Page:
Review

by Rebecca Silverman, Jun 3rd 2013

Magical Angel Creamy Mami

Episodes 1 -7 streaming

Synopsis:
Creamy Mami Episodes 1 - 7 streaming
Yuu Morisawa is a tomboyish ten-year-old girl who would rather run around than help her parents with their crepe shop. One day while out playing she sees what looks like an enormous flying arc moving across the sky. Chasing it, she finds that it is from the planet Feather Star and is carrying dreams. Yuu helps the captain of the ship, a tiny alien named Pino Pino, and in return is given a compact that will grant her magical powers for one year. Two alien cats, Poji and Nega, will stay with her during that time. Soon Yuu learns that if she speaks the magic words, she can transform into a teenage version of herself. When that older Yuu is scouted by a talent agency, she gives her name as Creamy Mami and is launched into reluctant stardom. Being a magical idol is hard work when you're also a ten-year-old girl...who may have become her own rival in love!
Review:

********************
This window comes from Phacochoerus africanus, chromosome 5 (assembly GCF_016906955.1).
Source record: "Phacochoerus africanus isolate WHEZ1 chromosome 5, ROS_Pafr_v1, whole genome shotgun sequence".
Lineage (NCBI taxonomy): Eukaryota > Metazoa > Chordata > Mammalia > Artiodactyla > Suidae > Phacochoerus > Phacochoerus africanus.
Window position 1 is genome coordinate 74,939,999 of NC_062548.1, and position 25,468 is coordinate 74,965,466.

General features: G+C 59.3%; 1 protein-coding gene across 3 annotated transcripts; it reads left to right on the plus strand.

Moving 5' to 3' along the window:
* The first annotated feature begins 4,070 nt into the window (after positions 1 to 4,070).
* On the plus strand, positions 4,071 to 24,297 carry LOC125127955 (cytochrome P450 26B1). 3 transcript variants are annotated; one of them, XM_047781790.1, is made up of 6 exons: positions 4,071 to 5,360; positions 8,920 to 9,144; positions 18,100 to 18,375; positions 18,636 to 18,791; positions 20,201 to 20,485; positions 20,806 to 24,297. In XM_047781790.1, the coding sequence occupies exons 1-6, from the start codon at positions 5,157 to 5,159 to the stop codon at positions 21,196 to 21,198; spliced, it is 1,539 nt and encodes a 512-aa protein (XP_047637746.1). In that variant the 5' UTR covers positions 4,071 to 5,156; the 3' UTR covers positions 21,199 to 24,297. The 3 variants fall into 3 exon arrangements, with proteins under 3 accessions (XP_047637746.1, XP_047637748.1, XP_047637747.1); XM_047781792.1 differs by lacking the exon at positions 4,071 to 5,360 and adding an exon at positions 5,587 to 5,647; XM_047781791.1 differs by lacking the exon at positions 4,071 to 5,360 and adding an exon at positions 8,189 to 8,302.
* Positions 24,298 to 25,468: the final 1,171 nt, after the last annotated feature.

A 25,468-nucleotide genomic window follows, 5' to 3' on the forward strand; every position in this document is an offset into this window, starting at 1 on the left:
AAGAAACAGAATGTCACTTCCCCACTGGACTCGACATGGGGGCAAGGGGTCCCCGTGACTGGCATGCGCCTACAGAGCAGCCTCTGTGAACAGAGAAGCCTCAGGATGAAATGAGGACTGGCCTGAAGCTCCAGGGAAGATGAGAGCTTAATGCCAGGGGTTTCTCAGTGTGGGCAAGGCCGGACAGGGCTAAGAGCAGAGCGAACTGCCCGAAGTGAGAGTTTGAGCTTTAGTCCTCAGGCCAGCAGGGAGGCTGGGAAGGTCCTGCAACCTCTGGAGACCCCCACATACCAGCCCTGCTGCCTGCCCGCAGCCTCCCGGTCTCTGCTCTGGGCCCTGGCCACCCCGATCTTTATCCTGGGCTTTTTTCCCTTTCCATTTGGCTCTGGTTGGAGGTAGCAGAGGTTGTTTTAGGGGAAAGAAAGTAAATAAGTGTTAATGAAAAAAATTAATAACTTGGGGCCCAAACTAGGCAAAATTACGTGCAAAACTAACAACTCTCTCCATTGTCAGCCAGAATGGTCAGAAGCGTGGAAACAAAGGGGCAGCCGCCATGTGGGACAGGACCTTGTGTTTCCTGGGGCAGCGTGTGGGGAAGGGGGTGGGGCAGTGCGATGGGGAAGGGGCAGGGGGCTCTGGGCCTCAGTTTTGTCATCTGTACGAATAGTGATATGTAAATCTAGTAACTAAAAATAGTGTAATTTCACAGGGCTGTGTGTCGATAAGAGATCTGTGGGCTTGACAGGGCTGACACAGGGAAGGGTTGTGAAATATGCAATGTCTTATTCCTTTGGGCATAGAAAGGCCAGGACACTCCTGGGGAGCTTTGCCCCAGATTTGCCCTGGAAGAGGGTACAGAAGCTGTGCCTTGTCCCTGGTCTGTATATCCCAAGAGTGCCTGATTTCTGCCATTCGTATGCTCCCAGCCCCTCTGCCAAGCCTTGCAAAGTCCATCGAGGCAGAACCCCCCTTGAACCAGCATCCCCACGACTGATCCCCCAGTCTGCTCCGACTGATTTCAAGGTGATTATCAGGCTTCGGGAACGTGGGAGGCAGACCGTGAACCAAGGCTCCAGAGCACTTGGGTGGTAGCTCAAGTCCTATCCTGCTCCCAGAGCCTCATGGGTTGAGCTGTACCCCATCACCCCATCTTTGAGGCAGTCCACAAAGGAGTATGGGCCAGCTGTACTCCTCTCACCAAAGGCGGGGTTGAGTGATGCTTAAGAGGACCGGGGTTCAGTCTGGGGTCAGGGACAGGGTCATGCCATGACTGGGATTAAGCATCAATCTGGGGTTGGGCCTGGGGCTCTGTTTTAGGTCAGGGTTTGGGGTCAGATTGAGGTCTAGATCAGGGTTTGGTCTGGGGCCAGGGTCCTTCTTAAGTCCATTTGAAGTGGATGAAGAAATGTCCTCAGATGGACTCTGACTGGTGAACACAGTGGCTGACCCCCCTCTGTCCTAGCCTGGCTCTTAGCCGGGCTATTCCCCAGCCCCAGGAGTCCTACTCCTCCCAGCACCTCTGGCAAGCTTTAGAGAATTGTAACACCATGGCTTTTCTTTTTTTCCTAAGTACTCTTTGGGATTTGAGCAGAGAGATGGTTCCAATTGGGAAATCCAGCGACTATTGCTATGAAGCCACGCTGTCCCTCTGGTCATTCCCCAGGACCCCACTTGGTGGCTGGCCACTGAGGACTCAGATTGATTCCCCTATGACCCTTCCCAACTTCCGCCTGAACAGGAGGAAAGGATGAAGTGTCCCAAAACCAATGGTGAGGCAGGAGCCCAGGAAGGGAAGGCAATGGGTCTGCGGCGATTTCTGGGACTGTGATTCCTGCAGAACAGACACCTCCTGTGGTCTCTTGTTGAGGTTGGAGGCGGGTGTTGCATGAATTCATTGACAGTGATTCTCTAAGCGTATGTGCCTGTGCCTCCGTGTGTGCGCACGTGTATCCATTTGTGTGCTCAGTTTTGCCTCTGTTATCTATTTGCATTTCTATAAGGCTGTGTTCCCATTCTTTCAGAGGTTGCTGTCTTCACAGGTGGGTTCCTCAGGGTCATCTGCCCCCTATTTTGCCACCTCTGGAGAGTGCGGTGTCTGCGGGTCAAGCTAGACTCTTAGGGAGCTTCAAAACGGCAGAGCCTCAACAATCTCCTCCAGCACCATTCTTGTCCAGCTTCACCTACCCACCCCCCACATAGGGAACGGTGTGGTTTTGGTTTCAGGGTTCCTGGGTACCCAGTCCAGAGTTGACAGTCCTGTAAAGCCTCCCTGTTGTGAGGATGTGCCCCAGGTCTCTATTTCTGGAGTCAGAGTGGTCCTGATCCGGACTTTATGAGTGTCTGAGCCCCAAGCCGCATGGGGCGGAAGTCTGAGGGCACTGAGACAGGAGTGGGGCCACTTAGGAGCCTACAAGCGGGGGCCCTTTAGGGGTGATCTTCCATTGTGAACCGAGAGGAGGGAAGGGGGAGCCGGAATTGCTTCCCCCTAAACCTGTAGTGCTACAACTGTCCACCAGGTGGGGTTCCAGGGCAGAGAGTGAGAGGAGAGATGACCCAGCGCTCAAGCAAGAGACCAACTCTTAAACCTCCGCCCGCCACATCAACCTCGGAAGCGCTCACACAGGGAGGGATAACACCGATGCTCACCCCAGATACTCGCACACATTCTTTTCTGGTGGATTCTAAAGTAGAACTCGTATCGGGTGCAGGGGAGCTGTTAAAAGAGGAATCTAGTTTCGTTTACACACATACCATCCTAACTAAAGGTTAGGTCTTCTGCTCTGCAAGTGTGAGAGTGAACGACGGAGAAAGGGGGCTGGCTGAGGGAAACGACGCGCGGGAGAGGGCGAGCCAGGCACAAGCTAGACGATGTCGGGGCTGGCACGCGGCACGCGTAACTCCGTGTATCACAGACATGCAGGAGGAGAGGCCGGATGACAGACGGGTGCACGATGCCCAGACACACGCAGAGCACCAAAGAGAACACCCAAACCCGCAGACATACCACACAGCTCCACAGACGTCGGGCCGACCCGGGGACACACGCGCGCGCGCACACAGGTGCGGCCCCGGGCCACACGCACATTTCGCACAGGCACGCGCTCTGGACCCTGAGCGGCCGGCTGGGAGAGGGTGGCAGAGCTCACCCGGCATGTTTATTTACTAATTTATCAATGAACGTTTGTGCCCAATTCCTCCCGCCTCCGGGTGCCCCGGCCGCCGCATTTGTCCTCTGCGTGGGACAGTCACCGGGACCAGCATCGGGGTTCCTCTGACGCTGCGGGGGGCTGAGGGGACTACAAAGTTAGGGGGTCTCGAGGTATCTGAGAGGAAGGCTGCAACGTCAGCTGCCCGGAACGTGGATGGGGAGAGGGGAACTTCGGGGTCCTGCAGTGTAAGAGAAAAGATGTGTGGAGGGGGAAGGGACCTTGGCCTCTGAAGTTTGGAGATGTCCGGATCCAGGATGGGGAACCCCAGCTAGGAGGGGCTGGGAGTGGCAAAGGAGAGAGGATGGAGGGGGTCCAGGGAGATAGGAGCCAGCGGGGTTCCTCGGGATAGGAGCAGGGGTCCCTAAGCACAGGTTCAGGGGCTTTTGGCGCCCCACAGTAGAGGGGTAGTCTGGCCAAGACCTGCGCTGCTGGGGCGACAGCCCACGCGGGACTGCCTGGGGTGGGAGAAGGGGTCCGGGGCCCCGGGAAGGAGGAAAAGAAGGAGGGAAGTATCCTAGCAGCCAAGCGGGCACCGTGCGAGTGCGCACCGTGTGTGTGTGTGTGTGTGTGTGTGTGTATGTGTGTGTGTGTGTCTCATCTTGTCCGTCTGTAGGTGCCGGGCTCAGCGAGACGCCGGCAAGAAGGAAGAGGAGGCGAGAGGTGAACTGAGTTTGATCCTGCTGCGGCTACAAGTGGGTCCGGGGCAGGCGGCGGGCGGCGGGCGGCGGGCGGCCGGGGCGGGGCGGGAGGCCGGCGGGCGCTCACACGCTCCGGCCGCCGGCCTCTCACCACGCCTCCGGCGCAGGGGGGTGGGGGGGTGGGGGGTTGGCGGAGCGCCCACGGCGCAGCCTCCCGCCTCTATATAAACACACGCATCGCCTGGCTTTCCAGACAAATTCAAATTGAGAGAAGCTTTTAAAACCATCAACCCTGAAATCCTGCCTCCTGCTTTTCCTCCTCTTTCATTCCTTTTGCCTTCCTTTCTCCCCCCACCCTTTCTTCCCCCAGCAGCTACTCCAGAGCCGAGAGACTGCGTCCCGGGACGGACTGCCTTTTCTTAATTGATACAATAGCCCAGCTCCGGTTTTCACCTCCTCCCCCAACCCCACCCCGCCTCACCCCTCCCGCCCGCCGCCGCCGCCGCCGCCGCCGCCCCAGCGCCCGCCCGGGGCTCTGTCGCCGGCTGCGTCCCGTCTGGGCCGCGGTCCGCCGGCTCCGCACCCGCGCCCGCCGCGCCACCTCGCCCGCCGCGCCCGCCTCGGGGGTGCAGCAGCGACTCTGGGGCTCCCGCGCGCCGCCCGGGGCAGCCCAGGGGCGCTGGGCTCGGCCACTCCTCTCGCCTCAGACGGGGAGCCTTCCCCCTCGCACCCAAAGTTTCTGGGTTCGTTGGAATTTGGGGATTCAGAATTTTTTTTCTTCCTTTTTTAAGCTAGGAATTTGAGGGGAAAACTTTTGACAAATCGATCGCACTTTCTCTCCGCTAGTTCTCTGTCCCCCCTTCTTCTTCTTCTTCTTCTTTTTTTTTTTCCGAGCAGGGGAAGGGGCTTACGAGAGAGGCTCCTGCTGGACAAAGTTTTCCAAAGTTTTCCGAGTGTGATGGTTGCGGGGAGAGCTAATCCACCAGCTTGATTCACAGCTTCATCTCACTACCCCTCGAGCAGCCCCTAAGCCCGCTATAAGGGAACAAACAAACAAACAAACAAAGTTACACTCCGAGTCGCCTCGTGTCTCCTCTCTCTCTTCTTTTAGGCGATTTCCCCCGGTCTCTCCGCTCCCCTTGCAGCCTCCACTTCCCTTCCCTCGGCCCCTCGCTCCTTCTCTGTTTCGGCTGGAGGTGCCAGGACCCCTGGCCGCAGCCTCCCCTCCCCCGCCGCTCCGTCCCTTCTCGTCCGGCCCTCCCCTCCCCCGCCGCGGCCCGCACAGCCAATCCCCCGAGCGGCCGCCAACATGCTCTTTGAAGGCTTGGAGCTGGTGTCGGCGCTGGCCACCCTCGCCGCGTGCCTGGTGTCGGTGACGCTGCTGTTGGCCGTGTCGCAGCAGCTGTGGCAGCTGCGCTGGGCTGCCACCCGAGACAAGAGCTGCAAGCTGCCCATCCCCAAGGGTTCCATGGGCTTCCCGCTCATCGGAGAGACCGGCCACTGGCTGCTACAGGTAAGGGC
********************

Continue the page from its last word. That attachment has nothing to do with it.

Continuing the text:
Remember when magical girl shows were aimed squarely at little girls and were all about fun, the power of love and friendship, and pastel colors? If you do, or even if you don't, come back in time to 1983 and experience the delight that is Studio Pierrot's Creamy Mami. Brought to you by the same studio that produced Fancy Lala, Creamy Mami is the story of ten-year-old Yuu Morisawa, a tomboyish girl who would really rather do her own thing (preferably at top speed) than help her parents in their crêperie, Creamy Crêpes. She has a fierce crush on her neighbor and friend Toshio, but since he's in middle school and a full three years older than her, he only sees her as that kid next door, or possibly a little sister. His friend Midori, on the other hand, is madly in love with Yuu, which makes for some creepy moments. In any event, one day Yuu sees a mysterious ship sail across the sky, and when she follows it, she finds herself caught up in the most fantastic dreams. When they're over, a tiny alien from Feather Star offers her a compact that will grant her magical powers for one year. During that time she can use them as she wishes, and in exactly 365 days he will return to reclaim the compact. For that year she will also have the company of two little space kittens, male Nega and female Poji. Nega and Poji teach her how to use her powers: she pulls a small wand out of the compact and makes it grow by speaking the word “Kanon,” then inscribes a clef in the air while calling out the magic words to transform into sixteen-year-old Creamy Mami.